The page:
Fig. 1
figure 1

Heading protocol for analysing heading situations in football

Critical incident assessment and cross-referencing to reported injuries

Additionally, critical incidents (CI) on the football field according to the criteria first published by Anderson et al. [1] and further developed by Bjorneboe et al. [20] were seperately analysed. According to the previously published standard, a CI is a situation in which the player has a risk for conducting an injury. In the present study, the focus was on risky situations on the head. An incident was recorded if the match was interrupted by the referee and if one of the players involved in the tackling was lying on the ground for more than 15 s or had to be carried off. Every head trauma observed on video was assessed by specific items such as the starting situation and its triggers, the contact area on the head and co-injured body areas. Position on field and evaluation by the referees were also documented. Each CI was viewed several times at different slow-motion speeds and freeze-frames. Any uncertain situation was managed as described above. After match completion, each reported CI was cross-referenced with the standardised epidemiological injury investigation over the season, which was conducted prospectively.


Critical incident and injury incidence were calculated by the number of injuries devided by hours of match exposure multiplied by 1000. Descriptive data such as injury characteristics are presented as absolute numbers and percentages. Rates of contact injuries between different types of heading situations were compared by chi-square test of independence. Odds ratios with corresponding 95% confidence intervals were calculated as effect estimates. A p value < 0.05 was considered as statistically significant. All analyses were performed using SAS 9.4 (SAS Institute Inc., Cary, NC, USA).


Heading frequency and distribution

Video analysis yielded 11,514 headings in 9229 match minutes (115.1 headings per match/ standard deviation (SD): 24.4; 1.2 headings per match minute/SD: 0.3, see Table 1). With the exception of goalkeepers, who only performed 7 headings in 100 matches, the mean heading rate per male field player and match was 5.7 (SD: 1.2). While many players had 0 headings in football matches, the highest number of headings per match of one male player was 15. With regard to the position on field, defenders showed the highest percentage of headings (44.1%, 5084 headings) followed by strikers with 12.5% (1435 headings) and midfield players with 35.3% (4019 headings, see Fig. 2). Most headings were performed after high passes (32.0%), goal kicks (18.4%) and previous headings (15.7%). Headings after corners (4.7%), free kicks (8.0%) and crosses (5.0%) were less frequent. In 3.8% (440) of headings the elbow was at or above shoulder-height. The majority of headings was recorded in the midfield area of the football field (5971, 52.8%). The total rate of headings in the penalty area (2364, 20.9%) was lower than in the outer tracks (2973 headings, 26.3%; Fig. 2). About 71% of all headings occurred during tackling, of which 71.9% involved physical contact between the players. Less than 5% of all headings involved body contact with more than one player. About 3% of all headings were judged as a foul by the referee.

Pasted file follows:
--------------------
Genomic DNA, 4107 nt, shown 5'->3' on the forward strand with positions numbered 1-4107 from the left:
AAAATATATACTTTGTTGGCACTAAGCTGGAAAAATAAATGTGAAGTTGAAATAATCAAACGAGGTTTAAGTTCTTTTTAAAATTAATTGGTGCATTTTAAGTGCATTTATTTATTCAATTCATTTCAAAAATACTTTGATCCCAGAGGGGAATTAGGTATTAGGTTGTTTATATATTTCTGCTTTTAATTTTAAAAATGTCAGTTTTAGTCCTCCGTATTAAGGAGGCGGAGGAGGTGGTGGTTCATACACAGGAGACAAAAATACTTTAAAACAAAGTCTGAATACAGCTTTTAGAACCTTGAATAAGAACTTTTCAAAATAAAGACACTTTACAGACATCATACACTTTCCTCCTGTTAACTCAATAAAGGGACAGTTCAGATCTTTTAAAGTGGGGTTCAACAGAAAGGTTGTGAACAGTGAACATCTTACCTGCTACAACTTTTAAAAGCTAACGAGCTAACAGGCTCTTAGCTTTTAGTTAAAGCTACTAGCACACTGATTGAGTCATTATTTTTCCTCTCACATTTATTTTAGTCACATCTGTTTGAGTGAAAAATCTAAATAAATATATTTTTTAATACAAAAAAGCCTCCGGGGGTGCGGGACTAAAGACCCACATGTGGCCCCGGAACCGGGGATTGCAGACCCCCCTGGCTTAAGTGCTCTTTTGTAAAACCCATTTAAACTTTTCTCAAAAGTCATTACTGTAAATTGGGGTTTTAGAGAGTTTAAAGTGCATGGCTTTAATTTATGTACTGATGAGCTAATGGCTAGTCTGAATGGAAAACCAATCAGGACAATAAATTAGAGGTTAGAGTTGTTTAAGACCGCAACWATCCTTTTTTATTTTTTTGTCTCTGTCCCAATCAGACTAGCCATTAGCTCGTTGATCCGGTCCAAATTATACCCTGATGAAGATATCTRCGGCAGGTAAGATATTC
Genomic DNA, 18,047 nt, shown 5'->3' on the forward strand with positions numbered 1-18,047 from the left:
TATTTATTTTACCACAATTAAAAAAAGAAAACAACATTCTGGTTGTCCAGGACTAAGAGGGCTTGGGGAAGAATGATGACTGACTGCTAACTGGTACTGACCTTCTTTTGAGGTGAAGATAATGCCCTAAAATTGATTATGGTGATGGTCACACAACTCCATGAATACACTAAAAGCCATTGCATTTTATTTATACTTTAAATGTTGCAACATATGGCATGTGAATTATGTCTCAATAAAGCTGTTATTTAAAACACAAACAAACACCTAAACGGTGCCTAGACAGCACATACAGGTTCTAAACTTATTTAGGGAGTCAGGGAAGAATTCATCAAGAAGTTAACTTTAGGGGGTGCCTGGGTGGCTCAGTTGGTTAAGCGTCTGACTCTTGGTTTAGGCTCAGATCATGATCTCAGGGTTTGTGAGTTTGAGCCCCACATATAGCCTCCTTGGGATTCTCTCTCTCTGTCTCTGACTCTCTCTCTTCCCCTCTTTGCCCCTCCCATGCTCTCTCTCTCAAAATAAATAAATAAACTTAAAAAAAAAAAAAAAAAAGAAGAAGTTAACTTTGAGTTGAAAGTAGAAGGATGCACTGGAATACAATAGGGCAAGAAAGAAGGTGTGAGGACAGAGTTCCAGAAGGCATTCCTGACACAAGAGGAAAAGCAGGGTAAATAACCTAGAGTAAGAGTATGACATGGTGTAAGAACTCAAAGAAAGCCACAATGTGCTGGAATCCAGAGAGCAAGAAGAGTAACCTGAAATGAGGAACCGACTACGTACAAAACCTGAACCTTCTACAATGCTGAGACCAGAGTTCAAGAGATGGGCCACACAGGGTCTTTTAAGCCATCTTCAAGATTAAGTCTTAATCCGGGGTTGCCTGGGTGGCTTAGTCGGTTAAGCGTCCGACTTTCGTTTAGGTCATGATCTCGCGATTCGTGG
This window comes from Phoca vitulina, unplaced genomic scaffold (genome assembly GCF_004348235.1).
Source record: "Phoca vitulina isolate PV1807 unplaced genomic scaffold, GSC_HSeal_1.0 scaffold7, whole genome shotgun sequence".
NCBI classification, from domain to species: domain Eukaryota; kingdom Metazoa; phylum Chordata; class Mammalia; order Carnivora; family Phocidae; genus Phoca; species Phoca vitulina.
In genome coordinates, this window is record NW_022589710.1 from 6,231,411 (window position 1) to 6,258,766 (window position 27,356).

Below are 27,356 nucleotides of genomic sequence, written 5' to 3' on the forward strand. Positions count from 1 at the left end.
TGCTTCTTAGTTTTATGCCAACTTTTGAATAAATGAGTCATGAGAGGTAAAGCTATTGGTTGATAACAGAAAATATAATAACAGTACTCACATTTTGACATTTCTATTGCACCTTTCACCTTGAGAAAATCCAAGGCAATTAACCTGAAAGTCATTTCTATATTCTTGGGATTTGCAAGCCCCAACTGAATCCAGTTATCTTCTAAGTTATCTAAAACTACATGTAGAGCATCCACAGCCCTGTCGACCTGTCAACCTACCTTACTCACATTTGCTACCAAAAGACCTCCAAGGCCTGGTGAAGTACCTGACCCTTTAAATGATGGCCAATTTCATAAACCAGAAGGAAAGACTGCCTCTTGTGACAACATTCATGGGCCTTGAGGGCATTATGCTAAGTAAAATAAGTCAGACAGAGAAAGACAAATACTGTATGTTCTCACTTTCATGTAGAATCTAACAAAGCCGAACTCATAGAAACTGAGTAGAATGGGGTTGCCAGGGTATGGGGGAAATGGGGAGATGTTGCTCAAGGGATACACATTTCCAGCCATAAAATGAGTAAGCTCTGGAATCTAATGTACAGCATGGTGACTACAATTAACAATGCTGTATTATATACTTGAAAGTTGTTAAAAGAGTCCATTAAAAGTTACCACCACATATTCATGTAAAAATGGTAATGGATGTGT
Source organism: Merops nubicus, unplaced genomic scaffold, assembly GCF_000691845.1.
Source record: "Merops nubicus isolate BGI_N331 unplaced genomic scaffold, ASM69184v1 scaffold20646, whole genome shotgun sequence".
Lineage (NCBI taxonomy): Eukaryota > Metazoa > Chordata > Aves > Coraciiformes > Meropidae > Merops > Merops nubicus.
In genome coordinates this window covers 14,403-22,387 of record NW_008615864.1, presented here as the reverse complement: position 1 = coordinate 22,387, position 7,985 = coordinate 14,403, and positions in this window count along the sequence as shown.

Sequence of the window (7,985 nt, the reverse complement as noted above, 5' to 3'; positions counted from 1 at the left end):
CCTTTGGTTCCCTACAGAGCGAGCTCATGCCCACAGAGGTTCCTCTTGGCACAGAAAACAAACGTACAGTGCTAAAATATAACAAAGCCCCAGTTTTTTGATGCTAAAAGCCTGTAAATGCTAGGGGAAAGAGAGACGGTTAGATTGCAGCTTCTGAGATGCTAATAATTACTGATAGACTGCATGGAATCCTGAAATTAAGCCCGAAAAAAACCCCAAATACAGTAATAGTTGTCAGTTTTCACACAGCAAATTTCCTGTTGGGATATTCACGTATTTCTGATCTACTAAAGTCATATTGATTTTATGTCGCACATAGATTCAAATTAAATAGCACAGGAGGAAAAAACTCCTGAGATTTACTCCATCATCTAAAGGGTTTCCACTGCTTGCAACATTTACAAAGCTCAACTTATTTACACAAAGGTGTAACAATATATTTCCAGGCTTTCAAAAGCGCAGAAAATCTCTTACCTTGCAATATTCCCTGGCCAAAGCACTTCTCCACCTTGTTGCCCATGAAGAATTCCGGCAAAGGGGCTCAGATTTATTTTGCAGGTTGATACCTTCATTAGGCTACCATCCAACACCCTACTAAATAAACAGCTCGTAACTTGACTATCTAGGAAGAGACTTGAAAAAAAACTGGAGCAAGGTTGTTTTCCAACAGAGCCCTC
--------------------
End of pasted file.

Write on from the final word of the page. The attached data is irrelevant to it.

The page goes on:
Table 1 Selected charateristics of the analysed headings in 100 matches
Fig. 2
figure 2

Heading frequency in football field areas

Critical incidents due to heading situations

Video analysis identified 45 CIs (0.39%) due to heading (see Table 2). The head was the most affected body area (31 players, 68.9%) followed by the back (6 players, 13.3%) and the ankles (4 players, 8.9%). The CI rate for the head per match and player was 0.0016 (1.02 per 1000 h match exposure and player). The distribution of CIs due to heading regarding the playing positions was similar to that of the heading rates with defenders being the most affected players (15 CI, 48.4%; see Fig. 3). 29 CIs (93.5%) involved a time-out of which 5 (16.1%) resulted in the substitution of the injured player. 29 of 31 CIs (93.5%) occurred in duelling situations, and 30 CIs (96.8%) involved active body contact. 13 of 31 CIs (41.9%) were judged as a foul by the referee, and 4 CIs (13.4%) resulted in a yellow or red card. 30 CI (5.1 Cl per 1000 headings) resulted from 5884 (51.2%) headings with body contact, while 1 CI on the head occurred in 5616 (48.8%) headings without body contact (0.18 Cl per 1000 headings; Odds ratio: 28.8; 95%-CI 4.8, 1174; p < 0.001). 29 CI (3.5 Cl per 1000 headings) occurred in 8178 duelling situations (71.1%), while 2 CI resulted from 3334 non-dueling situations (28.9%) (0.6 Cl per 1000 headings; Odds ratio: 5.91 95%-CI 1.49, 51.15, p = 0.006). 6 CI (13.7 Cl per 1000 headings) were observed in 438 (3.8%) situations with elbow on or over shoulder height occurred, while 25 CI occurred in 11,055 (96.2%) headings without lifted elbow (2.3 Cl per 1000 headings; Odds ratio: 6.13; 95%-CI 2.04, 15.40; p < 0.001).

Table 2 Selected charateristics of the 31 critical incidents on the head in 100 games
Fig. 3
figure 3

Heading (above) and critical incident frequency (below) in playing positions

Cross-referencing of critical incidents with seasonal injury reports